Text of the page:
Scientists at SLAC have found a new method to create coherent beams of twisted light – light that spirals around a central axis as it travels. It has the potential to generate twisted light in shorter pulses, higher intensities and a much wider range of wavelengths, including X-rays, than is currently possible.
Dao Xiang, a SLAC accelerator physicist, has received an international award for his work on a technique for tuning an electron beam with a laser to produce X-ray pulses with more uniform and predictable properties.
Last Saturday marked the 40th anniversary of an historic event: In 1973, a team of research pioneers extracted hard X-rays for the first time from SLAC's SPEAR accelerator. Like X-rays from an X-ray tube, the radiation generated by SPEAR can deeply penetrate a large variety of materials and probe their inner structures. However, SPEAR's X-rays are significantly more intense and unlock the possibility for brand new science.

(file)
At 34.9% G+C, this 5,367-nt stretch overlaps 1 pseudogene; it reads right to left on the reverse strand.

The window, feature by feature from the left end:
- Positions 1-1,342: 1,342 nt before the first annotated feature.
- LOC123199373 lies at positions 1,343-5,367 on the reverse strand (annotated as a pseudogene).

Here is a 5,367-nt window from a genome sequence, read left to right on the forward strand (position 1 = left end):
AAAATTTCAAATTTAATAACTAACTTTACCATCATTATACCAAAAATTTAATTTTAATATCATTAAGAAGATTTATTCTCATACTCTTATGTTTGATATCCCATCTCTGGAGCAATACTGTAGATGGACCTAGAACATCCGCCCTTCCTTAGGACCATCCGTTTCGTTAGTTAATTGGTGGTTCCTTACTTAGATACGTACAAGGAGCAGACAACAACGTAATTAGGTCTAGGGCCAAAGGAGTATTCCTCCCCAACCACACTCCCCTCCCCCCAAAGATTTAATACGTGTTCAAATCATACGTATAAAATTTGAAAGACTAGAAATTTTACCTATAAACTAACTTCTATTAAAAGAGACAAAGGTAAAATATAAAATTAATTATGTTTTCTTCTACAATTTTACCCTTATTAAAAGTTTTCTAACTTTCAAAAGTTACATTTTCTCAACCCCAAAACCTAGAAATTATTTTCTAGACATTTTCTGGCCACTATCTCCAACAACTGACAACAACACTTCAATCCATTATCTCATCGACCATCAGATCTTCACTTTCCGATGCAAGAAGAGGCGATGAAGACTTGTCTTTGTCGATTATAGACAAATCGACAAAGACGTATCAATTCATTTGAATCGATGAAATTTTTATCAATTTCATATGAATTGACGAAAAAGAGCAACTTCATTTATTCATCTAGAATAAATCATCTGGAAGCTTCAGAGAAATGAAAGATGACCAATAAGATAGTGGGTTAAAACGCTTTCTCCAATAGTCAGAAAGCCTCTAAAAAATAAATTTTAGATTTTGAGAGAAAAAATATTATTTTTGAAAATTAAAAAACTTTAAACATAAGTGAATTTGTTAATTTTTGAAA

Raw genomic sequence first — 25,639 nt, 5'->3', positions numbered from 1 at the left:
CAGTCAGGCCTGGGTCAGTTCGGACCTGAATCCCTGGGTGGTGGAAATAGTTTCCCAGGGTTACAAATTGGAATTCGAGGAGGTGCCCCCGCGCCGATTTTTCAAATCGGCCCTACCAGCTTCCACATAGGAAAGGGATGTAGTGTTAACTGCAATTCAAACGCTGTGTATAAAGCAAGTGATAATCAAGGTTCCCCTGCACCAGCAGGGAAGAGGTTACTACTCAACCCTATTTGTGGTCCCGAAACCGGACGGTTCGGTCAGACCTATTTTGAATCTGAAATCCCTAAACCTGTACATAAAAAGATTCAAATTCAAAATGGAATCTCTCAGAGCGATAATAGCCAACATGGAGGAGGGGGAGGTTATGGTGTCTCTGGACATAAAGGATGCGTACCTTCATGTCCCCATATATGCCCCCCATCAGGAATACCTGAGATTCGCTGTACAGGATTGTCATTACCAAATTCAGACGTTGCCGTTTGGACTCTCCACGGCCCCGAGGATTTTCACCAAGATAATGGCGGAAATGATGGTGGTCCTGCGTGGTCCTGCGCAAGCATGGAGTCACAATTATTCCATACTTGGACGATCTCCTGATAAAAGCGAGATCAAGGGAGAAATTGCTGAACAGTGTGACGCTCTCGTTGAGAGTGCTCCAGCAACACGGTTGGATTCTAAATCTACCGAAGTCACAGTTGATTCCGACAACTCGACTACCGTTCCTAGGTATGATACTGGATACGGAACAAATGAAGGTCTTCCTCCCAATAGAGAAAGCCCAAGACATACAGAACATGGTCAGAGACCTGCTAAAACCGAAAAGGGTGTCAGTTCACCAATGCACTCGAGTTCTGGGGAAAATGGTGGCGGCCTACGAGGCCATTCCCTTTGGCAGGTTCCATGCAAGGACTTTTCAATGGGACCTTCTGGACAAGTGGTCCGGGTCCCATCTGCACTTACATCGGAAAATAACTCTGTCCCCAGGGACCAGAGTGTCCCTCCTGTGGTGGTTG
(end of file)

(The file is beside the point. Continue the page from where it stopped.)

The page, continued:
A tool developed half a century ago for sorting subatomic particles has been redesigned to measure X-ray laser pulses at SLAC's Linac Coherent Light Source (LCLS).
John Hill watched with eager anticipation as controllers ramped up the power systems driving SLAC's X-ray laser in an attempt to achieve the record high energies needed to make his experiment a runaway success.
The Brookhaven National Laboratory scientist was the leader of a research team that had come from Illinois, Germany, Switzerland and England to use the Linac Coherent Light Source (LCLS), and this was their last day. They would get only one shot.
Two SLAC physicists with decades of particle accelerator experience helped a Silicon Valley company design and build X-ray devices that scan cargo containers for nuclear materials and other hazards. A version of this screening system is now in commercial use, and on May 16, the company received national recognition for its successful development from the federal Small Business Administration.
SLAC researchers have demonstrated for the first time how to produce pairs of X-ray laser pulses in slightly different wavelengths, or colors, with finely adjustable intervals between them – a feat that will allow them to watch molecular motion as it unfolds and explore other ultrafast processes.